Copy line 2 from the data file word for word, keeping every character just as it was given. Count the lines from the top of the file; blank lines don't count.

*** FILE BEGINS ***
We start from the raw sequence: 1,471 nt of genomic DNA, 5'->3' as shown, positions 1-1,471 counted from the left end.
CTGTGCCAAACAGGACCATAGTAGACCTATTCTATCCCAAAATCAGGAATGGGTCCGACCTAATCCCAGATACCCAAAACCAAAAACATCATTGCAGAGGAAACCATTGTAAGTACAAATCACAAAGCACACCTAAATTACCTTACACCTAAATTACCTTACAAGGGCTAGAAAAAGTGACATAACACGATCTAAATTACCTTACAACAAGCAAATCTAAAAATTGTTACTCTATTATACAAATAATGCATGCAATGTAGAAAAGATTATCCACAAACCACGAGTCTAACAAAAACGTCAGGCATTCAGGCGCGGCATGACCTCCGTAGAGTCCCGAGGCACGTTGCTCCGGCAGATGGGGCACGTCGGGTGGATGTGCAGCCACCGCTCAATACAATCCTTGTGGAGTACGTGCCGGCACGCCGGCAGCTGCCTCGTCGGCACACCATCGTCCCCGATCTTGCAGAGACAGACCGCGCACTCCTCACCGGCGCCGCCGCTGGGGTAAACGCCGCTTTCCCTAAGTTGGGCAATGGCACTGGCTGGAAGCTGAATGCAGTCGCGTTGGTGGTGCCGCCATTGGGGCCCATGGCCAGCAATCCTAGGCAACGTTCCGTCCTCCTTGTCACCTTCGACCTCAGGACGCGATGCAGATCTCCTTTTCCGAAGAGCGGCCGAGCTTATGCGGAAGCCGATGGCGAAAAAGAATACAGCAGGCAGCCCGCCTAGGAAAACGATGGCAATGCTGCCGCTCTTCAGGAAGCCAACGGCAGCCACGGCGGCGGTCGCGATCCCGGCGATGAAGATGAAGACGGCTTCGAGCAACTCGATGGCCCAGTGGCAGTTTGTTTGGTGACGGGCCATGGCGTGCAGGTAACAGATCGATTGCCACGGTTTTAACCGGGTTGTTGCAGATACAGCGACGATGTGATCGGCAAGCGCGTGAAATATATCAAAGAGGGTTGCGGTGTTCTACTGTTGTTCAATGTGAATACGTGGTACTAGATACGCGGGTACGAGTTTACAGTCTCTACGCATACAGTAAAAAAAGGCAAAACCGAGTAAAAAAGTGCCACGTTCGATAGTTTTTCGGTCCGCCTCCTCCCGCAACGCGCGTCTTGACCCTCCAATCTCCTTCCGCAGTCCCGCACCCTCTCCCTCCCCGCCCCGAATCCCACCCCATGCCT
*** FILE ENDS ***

CTGTGCCAAACAGGACCATAGTAGACCTATTCTATCCCAAAATCAGGAATGGGTCCGACCTAATCCCAGATACCCAAAACCAAAAACATCATTGCAGAGGAAACCATTGTAAGTACAAATCACAAAGCACACCTAAATTACCTTACACCTAAATTACCTTACAAGGGCTAGAAAAAGTGACATAACACGATCTAAATTACCTTACAACAAGCAAATCTAAAAATTGTTACTCTATTATACAAATAATGCATGCAATGTAGAAAAGATTATCCACAAACCACGAGTCTAACAAAAACGTCAGGCATTCAGGCGCGGCATGACCTCCGTAGAGTCCCGAGGCACGTTGCTCCGGCAGATGGGGCACGTCGGGTGGATGTGCAGCCACCGCTCAATACAATCCTTGTGGAGTACGTGCCGGCACGCCGGCAGCTGCCTCGTCGGCACACCATCGTCCCCGATCTTGCAGAGACAGACCGCGCACTCCTCACCGGCGCCGCCGCTGGGGTAAACGCCGCTTTCCCTAAGTTGGGCAATGGCACTGGCTGGAAGCTGAATGCAGTCGCGTTGGTGGTGCCGCCATTGGGGCCCATGGCCAGCAATCCTAGGCAACGTTCCGTCCTCCTTGTCACCTTCGACCTCAGGACGCGATGCAGATCTCCTTTTCCGAAGAGCGGCCGAGCTTATGCGGAAGCCGATGGCGAAAAAGAATACAGCAGGCAGCCCGCCTAGGAAAACGATGGCAATGCTGCCGCTCTTCAGGAAGCCAACGGCAGCCACGGCGGCGGTCGCGATCCCGGCGATGAAGATGAAGACGGCTTCGAGCAACTCGATGGCCCAGTGGCAGTTTGTTTGGTGACGGGCCATGGCGTGCAGGTAACAGATCGATTGCCACGGTTTTAACCGGGTTGTTGCAGATACAGCGACGATGTGATCGGCAAGCGCGTGAAATATATCAAAGAGGGTTGCGGTGTTCTACTGTTGTTCAATGTGAATACGTGGTACTAGATACGCGGGTACGAGTTTACAGTCTCTACGCATACAGTAAAAAAAGGCAAAACCGAGTAAAAAAGTGCCACGTTCGATAGTTTTTCGGTCCGCCTCCTCCCGCAACGCGCGTCTTGACCCTCCAATCTCCTTCCGCAGTCCCGCACCCTCTCCCTCCCCGCCCCGAATCCCACCCCATGCCT